View Full Version : mosquitoes on the AT

11-15-2003, 01:08
this march i plan to start backpacking and will begin section hiking the AT in NJ and PA. i car camp all the time and last summer the mosquitoes were so bad i broke down and bought a screen tent to eat at the picnic table in peace. it is a bit too heavy and bulky to pack on the trail.

my question for you AT experienced hikers is what is your experience with mosquitoes on the trail and how effective are your methods of keeping them away from you. and secondly, do the mosquitoes tend to disappear as you get to hire altitudes? if it is 85 degrees at sea level, what would the temp be at 1500 feet?

i hate crawling in my sleeping bag with repel all over me because it gets into the fabric and smells. permithum is good for clothing to repel tics but not on your skin.

sometimes its to hot to hang out in the tent after a hike and dinner and fires are not always pemitted although they work well to keep the bugs away. i am considering buying a large mosquito net to set up at my campsites so i have a place to relax and have a few shots of JD before turning in to bed in the tent, providing the net doesn't wiegh more than a pound or so.

11-15-2003, 09:26
I suspect that last summer may have been a bonus year for skeeters becasue it was so wet.

I found the skeeters to be heavy only in Connecticut and Massachusetts. Not much of a problem elsewhere.

Like rain, you just deal with it. Skeeters seem to bother some people more than others. I used DEET sometimes. I crawled into my tent early sometimes.

11-15-2003, 09:43
First some observations from my thru-hike this spring/summer. The mosquitoes were not that bad...mabie a week or so when the temps were running high. Some of it had to do with timing...being at the higher elevations when they are hatching below in the swamps.

I used Deet sparingly on these "bad days" on my arms and sometimes on my exposed leg areas. Hence, I used less than a bottle of Ben's 100% the whole hike. I know guys who went through bottle after bottle of this stuff. One guy used too much on his shoulders and developed serious blisters and "raw spots" where the shoulder straps rubbed it into his skin. They say everyone's propensity to attract/repel insects is different but it did work for me.

I also used catnip oil on the brim of my ball cap. I had heard about it on the net and sent away for it...cost something like $45 for an ounce and had a peculiar odor. It seemed to work as I never was bitten on the facial area where I did not apply anything to the skin for the entire hike. Another hiker, Liteshoe, used it and commented that it worked for her. She applied it to half of her exposed body and was not bothered by the pests at all. Warning...it does have a funny odor that often is noticed by others on the Trail. It did help me make friends with a couple of cats along the way.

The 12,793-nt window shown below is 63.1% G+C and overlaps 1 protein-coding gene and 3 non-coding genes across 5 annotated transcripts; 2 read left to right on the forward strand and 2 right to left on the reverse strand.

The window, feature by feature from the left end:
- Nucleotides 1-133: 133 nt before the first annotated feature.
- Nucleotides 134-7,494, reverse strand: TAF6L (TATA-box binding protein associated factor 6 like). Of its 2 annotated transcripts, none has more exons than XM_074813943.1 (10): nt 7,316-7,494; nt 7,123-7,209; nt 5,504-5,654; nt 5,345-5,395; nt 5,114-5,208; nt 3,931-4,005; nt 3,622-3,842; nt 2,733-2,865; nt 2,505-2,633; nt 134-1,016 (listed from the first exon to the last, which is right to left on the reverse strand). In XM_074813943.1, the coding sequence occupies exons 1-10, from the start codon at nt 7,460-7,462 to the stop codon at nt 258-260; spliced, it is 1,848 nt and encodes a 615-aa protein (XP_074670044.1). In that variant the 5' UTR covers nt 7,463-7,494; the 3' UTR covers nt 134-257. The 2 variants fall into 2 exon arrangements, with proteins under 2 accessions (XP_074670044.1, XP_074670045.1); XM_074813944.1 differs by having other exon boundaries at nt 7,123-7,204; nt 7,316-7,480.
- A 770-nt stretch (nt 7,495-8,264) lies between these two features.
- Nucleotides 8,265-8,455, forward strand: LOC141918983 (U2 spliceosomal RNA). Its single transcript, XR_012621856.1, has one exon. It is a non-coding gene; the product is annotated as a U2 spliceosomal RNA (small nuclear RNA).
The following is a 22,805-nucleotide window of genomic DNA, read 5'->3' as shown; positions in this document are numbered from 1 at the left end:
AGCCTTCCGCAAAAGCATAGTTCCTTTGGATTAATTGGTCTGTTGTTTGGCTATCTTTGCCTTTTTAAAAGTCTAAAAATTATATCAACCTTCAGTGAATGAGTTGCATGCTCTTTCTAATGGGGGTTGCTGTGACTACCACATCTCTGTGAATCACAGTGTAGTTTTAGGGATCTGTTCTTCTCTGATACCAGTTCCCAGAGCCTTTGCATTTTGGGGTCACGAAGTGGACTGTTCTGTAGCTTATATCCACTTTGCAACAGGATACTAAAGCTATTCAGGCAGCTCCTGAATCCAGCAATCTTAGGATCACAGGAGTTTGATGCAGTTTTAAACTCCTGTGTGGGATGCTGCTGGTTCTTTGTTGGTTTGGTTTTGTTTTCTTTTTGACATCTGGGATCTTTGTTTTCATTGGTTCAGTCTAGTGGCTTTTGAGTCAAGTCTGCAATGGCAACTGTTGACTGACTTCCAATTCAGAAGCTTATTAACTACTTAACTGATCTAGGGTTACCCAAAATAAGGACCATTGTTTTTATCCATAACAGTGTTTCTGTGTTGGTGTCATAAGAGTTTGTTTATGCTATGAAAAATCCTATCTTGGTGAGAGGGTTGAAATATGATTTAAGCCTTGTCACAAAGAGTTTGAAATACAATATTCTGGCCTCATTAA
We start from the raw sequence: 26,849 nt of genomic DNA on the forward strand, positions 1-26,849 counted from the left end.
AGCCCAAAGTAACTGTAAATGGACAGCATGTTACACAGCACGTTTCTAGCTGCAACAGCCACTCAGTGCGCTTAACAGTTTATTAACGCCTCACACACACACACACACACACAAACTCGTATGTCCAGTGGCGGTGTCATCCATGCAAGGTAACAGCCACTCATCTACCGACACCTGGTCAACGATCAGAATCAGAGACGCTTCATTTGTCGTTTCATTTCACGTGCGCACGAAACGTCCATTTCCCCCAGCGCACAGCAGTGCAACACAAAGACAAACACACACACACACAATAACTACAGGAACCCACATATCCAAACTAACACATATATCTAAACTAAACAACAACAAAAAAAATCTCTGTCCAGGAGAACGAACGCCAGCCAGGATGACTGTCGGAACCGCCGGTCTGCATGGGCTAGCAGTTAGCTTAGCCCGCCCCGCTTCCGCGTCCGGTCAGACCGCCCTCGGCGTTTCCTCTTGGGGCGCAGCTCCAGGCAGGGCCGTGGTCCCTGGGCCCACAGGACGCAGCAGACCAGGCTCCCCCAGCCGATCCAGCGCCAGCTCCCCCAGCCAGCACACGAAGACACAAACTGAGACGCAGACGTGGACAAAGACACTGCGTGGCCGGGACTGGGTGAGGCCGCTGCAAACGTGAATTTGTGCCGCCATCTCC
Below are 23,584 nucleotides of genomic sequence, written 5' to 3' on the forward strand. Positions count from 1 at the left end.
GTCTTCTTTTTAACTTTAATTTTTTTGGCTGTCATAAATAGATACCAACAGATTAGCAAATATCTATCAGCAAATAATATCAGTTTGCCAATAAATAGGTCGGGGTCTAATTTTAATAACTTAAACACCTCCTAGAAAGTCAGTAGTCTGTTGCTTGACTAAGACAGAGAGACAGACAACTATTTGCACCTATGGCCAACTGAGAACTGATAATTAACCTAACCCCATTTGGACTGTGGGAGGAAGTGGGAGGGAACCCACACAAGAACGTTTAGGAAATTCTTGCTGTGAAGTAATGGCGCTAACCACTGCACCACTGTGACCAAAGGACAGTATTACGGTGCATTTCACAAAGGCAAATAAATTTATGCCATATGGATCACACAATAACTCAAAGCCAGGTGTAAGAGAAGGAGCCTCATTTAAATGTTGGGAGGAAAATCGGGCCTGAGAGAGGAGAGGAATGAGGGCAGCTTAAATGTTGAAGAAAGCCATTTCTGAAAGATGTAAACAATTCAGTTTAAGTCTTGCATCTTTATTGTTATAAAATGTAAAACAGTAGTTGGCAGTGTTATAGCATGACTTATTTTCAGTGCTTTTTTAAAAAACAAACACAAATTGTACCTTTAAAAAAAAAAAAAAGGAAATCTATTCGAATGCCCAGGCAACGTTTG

My mother claimed hanging dryer sheets kept them off when she was outside working in their yard (which is in a rural area with plenty of misquitoes) She later wrote it was not as effective when they were out at "full force." Someone sent me some and another hiker and I used them. We were not bothered but we were not sure it had anything to do with the sheets.

A hiker friend used Avon Skin So Soft...but said it was not as effective when they were really bad and went to Deet. I did not use it.

The few nights when they were really bad my tent was worth its weight in gold. They were so loud outside it sounded like truck tires humming on the Interstate. The tent is a Wanderlust Nomad Lite and is totally enclosed with mesh sides for excellent ventilation. That's why I did not consider going lighter with a tarp. I read in an '02 Trailjournal (Horseradish) where a guy he camped next to in a tarp was literally miserable!!!! He was getting killed. It was one of my biggest concerns before starting the Trail.